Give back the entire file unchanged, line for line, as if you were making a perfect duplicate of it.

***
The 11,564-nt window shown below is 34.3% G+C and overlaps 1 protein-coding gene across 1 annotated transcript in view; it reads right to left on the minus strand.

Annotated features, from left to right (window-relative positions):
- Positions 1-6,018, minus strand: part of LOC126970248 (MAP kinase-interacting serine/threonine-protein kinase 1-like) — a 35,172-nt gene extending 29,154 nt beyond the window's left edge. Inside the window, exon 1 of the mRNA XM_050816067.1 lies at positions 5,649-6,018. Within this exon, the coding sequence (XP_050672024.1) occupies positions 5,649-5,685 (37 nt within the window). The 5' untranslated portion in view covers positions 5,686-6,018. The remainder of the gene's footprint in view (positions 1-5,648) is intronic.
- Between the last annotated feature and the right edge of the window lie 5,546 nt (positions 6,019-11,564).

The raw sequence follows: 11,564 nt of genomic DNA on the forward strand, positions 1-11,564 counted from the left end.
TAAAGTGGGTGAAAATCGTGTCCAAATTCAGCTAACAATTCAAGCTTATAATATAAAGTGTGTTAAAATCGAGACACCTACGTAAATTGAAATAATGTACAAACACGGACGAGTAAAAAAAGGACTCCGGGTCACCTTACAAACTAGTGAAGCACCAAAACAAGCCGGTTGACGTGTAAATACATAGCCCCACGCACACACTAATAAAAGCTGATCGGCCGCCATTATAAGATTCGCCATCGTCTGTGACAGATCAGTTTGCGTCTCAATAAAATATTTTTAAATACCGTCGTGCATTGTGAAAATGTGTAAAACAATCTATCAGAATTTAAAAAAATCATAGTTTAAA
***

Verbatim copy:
The 11,564-nt window shown below is 34.3% G+C and overlaps 1 protein-coding gene across 1 annotated transcript in view; it reads right to left on the minus strand.

Annotated features, from left to right (window-relative positions):
- Positions 1-6,018, minus strand: part of LOC126970248 (MAP kinase-interacting serine/threonine-protein kinase 1-like) — a 35,172-nt gene extending 29,154 nt beyond the window's left edge. Inside the window, exon 1 of the mRNA XM_050816067.1 lies at positions 5,649-6,018. Within this exon, the coding sequence (XP_050672024.1) occupies positions 5,649-5,685 (37 nt within the window). The 5' untranslated portion in view covers positions 5,686-6,018. The remainder of the gene's footprint in view (positions 1-5,648) is intronic.
- Between the last annotated feature and the right edge of the window lie 5,546 nt (positions 6,019-11,564).

The raw sequence follows: 11,564 nt of genomic DNA on the forward strand, positions 1-11,564 counted from the left end.
TAAAGTGGGTGAAAATCGTGTCCAAATTCAGCTAACAATTCAAGCTTATAATATAAAGTGTGTTAAAATCGAGACACCTACGTAAATTGAAATAATGTACAAACACGGACGAGTAAAAAAAGGACTCCGGGTCACCTTACAAACTAGTGAAGCACCAAAACAAGCCGGTTGACGTGTAAATACATAGCCCCACGCACACACTAATAAAAGCTGATCGGCCGCCATTATAAGATTCGCCATCGTCTGTGACAGATCAGTTTGCGTCTCAATAAAATATTTTTAAATACCGTCGTGCATTGTGAAAATGTGTAAAACAATCTATCAGAATTTAAAAAAATCATAGTTTAAA